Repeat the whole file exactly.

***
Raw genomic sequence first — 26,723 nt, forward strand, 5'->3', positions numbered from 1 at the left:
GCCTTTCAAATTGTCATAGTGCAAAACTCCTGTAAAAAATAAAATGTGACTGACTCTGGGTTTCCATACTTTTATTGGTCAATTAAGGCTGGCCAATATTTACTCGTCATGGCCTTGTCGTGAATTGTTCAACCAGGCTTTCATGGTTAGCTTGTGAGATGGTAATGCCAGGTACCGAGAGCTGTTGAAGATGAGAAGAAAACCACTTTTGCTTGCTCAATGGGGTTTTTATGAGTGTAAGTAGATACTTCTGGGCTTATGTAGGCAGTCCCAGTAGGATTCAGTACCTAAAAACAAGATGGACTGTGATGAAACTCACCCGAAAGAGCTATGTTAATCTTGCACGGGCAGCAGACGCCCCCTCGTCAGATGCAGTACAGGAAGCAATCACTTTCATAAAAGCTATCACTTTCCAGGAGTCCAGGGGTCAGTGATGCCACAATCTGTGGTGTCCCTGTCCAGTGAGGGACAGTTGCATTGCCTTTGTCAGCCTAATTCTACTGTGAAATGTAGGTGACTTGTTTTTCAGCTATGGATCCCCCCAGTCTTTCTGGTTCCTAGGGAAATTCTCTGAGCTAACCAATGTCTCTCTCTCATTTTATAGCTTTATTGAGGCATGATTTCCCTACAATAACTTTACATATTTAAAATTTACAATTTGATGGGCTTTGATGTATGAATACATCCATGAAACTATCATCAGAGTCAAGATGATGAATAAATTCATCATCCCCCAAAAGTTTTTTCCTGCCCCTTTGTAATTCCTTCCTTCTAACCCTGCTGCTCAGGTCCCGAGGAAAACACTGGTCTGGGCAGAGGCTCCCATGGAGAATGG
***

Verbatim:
Raw genomic sequence first — 26,723 nt, forward strand, 5'->3', positions numbered from 1 at the left:
GCCTTTCAAATTGTCATAGTGCAAAACTCCTGTAAAAAATAAAATGTGACTGACTCTGGGTTTCCATACTTTTATTGGTCAATTAAGGCTGGCCAATATTTACTCGTCATGGCCTTGTCGTGAATTGTTCAACCAGGCTTTCATGGTTAGCTTGTGAGATGGTAATGCCAGGTACCGAGAGCTGTTGAAGATGAGAAGAAAACCACTTTTGCTTGCTCAATGGGGTTTTTATGAGTGTAAGTAGATACTTCTGGGCTTATGTAGGCAGTCCCAGTAGGATTCAGTACCTAAAAACAAGATGGACTGTGATGAAACTCACCCGAAAGAGCTATGTTAATCTTGCACGGGCAGCAGACGCCCCCTCGTCAGATGCAGTACAGGAAGCAATCACTTTCATAAAAGCTATCACTTTCCAGGAGTCCAGGGGTCAGTGATGCCACAATCTGTGGTGTCCCTGTCCAGTGAGGGACAGTTGCATTGCCTTTGTCAGCCTAATTCTACTGTGAAATGTAGGTGACTTGTTTTTCAGCTATGGATCCCCCCAGTCTTTCTGGTTCCTAGGGAAATTCTCTGAGCTAACCAATGTCTCTCTCTCATTTTATAGCTTTATTGAGGCATGATTTCCCTACAATAACTTTACATATTTAAAATTTACAATTTGATGGGCTTTGATGTATGAATACATCCATGAAACTATCATCAGAGTCAAGATGATGAATAAATTCATCATCCCCCAAAAGTTTTTTCCTGCCCCTTTGTAATTCCTTCCTTCTAACCCTGCTGCTCAGGTCCCGAGGAAAACACTGGTCTGGGCAGAGGCTCCCATGGAGAATGG